The False Claims Act's qui tam provision is a powerful tool for both whistleblowers and the government. It allows private individuals--known as relators in FCA cases--to come to the government with allegations of false claims and information supporting those allegations (read more about the updated False Claims Act in "Perfect Storm"). Once the relator files a complaint, it is kept under seal in federal court, and the government has 60 days to investigate the allegations and decide whether to "intervene" in the case. In reality, however, the government typically takes longer--sometimes eight or nine months, according to Robert Rhoad, a partner at Crowell & Moring who has served as lead defense counsel in numerous FCA cases.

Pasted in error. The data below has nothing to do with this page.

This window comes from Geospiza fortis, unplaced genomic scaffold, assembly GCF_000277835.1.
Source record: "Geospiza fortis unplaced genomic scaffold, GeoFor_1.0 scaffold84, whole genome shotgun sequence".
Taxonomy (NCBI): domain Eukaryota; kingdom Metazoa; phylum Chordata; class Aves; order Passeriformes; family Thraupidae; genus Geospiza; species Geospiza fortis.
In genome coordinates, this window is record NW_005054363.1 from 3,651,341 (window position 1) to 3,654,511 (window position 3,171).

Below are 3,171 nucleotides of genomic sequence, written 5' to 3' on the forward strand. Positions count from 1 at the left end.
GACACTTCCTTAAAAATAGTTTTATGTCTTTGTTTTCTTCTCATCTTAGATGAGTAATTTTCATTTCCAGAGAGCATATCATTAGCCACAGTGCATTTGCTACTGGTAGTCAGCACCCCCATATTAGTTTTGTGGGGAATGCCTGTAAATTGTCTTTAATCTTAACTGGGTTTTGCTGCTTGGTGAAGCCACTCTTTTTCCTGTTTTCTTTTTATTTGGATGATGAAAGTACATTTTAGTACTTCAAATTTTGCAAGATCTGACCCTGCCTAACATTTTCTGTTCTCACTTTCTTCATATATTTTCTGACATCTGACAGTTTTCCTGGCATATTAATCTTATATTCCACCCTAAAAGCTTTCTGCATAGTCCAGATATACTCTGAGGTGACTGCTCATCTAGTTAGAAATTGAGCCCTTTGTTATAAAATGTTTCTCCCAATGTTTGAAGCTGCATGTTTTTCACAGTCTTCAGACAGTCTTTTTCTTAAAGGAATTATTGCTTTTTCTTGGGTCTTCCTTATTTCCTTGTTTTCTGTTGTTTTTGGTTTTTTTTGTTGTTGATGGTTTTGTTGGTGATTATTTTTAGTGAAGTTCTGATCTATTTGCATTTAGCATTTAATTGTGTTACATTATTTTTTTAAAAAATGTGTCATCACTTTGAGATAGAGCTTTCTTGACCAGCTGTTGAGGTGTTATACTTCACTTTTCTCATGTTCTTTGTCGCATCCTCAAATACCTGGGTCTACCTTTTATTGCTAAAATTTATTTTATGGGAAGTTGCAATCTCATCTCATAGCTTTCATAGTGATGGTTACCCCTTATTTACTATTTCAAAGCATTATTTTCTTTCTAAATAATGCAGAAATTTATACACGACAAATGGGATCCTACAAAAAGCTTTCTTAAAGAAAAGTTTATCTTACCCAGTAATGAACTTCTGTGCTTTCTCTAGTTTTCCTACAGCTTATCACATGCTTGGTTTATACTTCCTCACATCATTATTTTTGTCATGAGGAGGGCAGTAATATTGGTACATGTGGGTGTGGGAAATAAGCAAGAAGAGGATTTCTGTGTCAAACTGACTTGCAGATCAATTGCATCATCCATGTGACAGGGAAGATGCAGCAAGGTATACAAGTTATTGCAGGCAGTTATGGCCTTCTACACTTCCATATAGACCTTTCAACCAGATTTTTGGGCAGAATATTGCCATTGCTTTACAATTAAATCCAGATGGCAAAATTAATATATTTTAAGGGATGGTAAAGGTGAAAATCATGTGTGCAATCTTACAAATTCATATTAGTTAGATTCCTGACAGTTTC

If the government decides to intervene, it basically takes over the case, making the relator's duties minimal. "That's the hope of every qui tam relator and counsel," Rhoad says. If the government declines to intervene, the relator is still free to initiate a private action against the company--although according to Rhoad, the success rate is much lower in these cases.